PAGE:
It was just sitting there, taunting me. “You can’t drink me, silly lady. I’m a sauce! Not a soup.” I don’t like to be told what to do. So I took one look at the remnants of the panang curry from our favorite thai place, told it to shut it’s stupid panang curry mouth, and drank it.

It was right. It was too rich to be drunk. But it’s flavors—oh, it’s flavors!—creamy coconut, salty chicken broth, spicy red curry; they were destined to be in sippable form. So I set out to make this classic thai dish into a soup that can be both eaten and slurped, both without judgment.

I began with the classic panang curry ingredients: carrots, scallions, lime, shallot, ginger, garlic, and mushroom. For body I added yam, two types of potato, and boneless, skinless chicken thighs to start the broth.

You’ll also need thai red curry paste (available in most grocery stores), chicken broth, and coconut milk. Not pictured but also needed: olive oil, butter, water and flour.

Begin by rinsing the chicken and patting it dry. Trim off any excess fat, check for stray bones, and then cut into 1″ pieces.

Brown the chicken in a bit of oil until no longer pink. It’s best to do this in a big pot so you can make the soup in it, too.

While the chicken is cooking, you can mince the garlic and shallot…

…peel and chop the carrot…

…and dice the potatoes (peel the yam first).

Remove the chicken from the pot, add a bit more oil, and brown the garlic and shallot.

Add the potatoes and carrot and cook until tender.

Meanwhile, chop the shallots…

…and quarter the mushrooms (I like to lop off the very end of the stems first, but it’s not completely necessary).

Remove the potatoes and carrots from the pot. Melt the butter and quickly stir in the flour to make a roux.

Whisk in the broth, coconut milk and red curry paste, scraping the bottom of the pan to release all of the browned bits.

Add the chicken, vegetables, mushrooms, and scallions. Zest and juice half of the lime into the soup.

Grate in the ginger (I like to use the microplane for this, but if you don’t have one, the thin side of a cheese grater works just fine). Bring to a boil, reduce heat, and simmer uncovered for 20 to 25 minutes, or until it reaches the thickness you desire.

Serve with more chopped scallions and a slice of lime if desired, and a crusty bread, pita or naan on the side for dipping. Breathe it in. Savor. And slurp away.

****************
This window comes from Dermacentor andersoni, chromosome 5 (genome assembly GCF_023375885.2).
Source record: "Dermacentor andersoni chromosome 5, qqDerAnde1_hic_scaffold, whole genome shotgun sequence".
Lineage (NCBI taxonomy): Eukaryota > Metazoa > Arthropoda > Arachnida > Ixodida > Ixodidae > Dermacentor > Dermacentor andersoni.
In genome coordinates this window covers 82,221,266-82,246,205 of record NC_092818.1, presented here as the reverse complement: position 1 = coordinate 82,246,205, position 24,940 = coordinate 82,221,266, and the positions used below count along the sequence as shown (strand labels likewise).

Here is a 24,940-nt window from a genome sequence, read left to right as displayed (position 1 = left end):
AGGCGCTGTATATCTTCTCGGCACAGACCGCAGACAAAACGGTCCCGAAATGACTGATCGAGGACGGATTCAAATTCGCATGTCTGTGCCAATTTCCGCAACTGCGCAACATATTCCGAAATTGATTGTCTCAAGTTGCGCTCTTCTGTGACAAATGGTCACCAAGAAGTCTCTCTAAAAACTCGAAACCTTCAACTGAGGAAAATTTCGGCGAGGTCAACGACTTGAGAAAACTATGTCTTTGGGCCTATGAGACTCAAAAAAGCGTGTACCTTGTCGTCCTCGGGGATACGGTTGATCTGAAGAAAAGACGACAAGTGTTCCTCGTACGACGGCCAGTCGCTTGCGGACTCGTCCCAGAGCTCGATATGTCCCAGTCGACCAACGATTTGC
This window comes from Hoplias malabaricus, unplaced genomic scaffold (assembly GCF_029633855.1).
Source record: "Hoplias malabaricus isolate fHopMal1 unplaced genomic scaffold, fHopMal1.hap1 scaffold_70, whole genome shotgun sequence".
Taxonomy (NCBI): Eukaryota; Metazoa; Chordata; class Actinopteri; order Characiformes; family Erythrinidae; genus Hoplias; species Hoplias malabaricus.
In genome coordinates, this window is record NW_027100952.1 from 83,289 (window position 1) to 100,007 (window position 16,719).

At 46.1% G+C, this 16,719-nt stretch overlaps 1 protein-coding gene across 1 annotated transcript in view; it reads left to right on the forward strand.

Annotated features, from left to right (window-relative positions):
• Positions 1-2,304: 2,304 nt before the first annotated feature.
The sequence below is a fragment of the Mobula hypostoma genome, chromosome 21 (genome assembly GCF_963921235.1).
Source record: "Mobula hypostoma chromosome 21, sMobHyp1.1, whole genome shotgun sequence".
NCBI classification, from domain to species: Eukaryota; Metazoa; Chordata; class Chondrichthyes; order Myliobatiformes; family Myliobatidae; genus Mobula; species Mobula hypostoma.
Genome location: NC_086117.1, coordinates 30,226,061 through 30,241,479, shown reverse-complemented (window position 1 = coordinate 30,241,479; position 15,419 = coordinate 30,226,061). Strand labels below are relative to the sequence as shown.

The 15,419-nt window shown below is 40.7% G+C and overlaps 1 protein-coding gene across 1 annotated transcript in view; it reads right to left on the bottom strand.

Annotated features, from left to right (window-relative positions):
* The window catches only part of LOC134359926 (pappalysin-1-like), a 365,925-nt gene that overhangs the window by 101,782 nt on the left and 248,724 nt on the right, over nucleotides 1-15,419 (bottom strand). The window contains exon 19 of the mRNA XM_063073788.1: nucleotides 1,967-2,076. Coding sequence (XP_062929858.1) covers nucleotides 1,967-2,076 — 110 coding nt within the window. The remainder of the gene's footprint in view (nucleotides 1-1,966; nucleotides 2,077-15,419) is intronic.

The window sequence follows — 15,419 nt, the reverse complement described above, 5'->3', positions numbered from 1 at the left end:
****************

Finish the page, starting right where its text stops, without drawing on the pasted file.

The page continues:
Panang Curry Soup        printable recipe

Serve with a crusty bread, toasted pita or warmed naan for sopping up the fragrant, spicy broth.

Active time: 30 minutes Total time: 1 hour. 

Serves 8

  • 2 tbsp vegetable oil, divided
  • 1 1/2 lbs boneless, skinless chicken thighs, cut into 1″ cubes
  • 1 tsp kosher salt, plus more to taste
  • 3 cloves garlic
  • 1 small shallot
  • 2 carrots
  • 1 small yam
  • 1 large yukon gold potato
  • 1 large red potato
  • 1 small bunch scallions
  • 1/2 lb crimini or white mushrooms
  • 1 piece ginger root, roughly the size of your finger
  • 4 tbsp butter
  • 1/4 cup flour
  • 4 cups chicken broth or chicken stock
  • 2 cans coconut milk (not light)
  • 2 tbsp red curry paste (more if your like more spice)
  • 1/2 c water
  • 1 lime
1. Heat 1 tablespoon of the oil in a large pan (preferably one you can create the whole pot of soup in) over medium-high heat until it shimmers. Brown the chicken with the salt until no longer pink, stirring occasionally, about 5 minutes. Remove the chicken from the pot.
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2. Mince the garlic and shallot. Peel the carrots and cut into 1/2″ coins. Peel the yam and dice (I find a 3/4″ dice works well for soups) along with the potatoes.  Add the remaining tablespoon of oil to the pot and add the garlic. Saute for 1 minute. Add the shallot and saute for 1 minute more. Add the carrots, yam and potatoes; reduce heat to medium and cook for 7-8 minutes, stirring occasionally, until vegetables are tender. Remove from pot.